Thursday, February 28, 2008
The Harry Tapes
The stacks of tapes arrived on my desk with a thud.
That was way back in December when the British Ministry of Defence requested that we agree to an embargo. We, along with other broadcasters and newspapers, were asked not to report that Prince Harry was in Afghanistan until he came home in April. Television cameras were given unprecedented access to the prince fighting a war on the battlefield which we could run when the embargo was lifted.
The tapes came in and I reviewed them, hour after hour of Prince Harry in Taliban territory. I was absolutely glued to the pictures of Prince Harry taking on the Taliban, on patrol in Afghan villages, and calling in air strikes when he needed to. Prince Harry was honest to a fault during his interviews saying he didn’t miss booze, he laughed when his fellow soldiers called him the ‘bullet magnet’ (but not too hard) and he was basking in the anonymity that perhaps only a place like Afghanistan can afford him.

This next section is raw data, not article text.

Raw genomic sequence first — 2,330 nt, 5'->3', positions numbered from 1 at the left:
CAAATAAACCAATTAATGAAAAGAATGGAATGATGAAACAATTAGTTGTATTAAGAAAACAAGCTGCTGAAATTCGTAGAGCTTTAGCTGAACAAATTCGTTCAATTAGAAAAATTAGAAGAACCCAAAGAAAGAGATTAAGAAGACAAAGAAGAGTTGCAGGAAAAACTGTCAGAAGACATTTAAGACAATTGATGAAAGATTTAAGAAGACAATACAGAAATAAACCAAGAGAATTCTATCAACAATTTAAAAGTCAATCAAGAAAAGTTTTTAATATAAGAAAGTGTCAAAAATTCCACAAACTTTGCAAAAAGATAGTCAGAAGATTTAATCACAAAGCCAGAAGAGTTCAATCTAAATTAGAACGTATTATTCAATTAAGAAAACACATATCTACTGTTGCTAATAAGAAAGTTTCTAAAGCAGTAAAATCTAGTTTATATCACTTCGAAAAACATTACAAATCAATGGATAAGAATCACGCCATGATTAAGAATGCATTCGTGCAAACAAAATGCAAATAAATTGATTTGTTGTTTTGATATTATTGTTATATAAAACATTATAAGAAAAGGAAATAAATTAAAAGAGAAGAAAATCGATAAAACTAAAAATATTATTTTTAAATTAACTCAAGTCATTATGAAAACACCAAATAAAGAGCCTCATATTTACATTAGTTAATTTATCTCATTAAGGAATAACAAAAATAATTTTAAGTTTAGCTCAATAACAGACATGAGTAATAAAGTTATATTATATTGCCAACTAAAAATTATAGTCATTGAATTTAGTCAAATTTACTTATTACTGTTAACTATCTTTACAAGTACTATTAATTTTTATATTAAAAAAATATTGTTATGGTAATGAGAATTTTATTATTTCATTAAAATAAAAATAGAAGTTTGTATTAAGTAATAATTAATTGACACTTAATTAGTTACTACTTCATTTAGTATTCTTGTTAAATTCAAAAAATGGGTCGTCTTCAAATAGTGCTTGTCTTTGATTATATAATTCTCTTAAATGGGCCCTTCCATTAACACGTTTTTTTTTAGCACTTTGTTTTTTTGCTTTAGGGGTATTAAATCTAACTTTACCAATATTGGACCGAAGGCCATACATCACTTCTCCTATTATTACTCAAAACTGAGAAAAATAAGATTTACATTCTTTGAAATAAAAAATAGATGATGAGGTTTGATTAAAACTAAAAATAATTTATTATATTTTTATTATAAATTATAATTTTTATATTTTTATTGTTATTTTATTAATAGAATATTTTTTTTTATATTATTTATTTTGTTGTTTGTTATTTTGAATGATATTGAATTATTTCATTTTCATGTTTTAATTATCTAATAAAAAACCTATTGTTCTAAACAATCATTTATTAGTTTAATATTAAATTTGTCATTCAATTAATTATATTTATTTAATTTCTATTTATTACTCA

I was the first to tell my managers this would never work; surely someone would break the news blackout within days. I was dead wrong.
After watching hours of footage of Prince Harry, what impressed me most was the risk ‘Queen and country’ were willing to take with an heir. There is no question the royal family and the British government knew this would be an unprecedented piece of good PR if they could pull it off. And yet, call me naïve; I still refuse to believe a grandmother would send her grandson to war for the sake of a few good headlines.
No matter what you think of the British royal family or the war in Afghanistan it is hard to argue this was a shrewd, gutsy move. And every frame of video told me this was history in the making.
By CNN's International Security Correspondent Paula Newton
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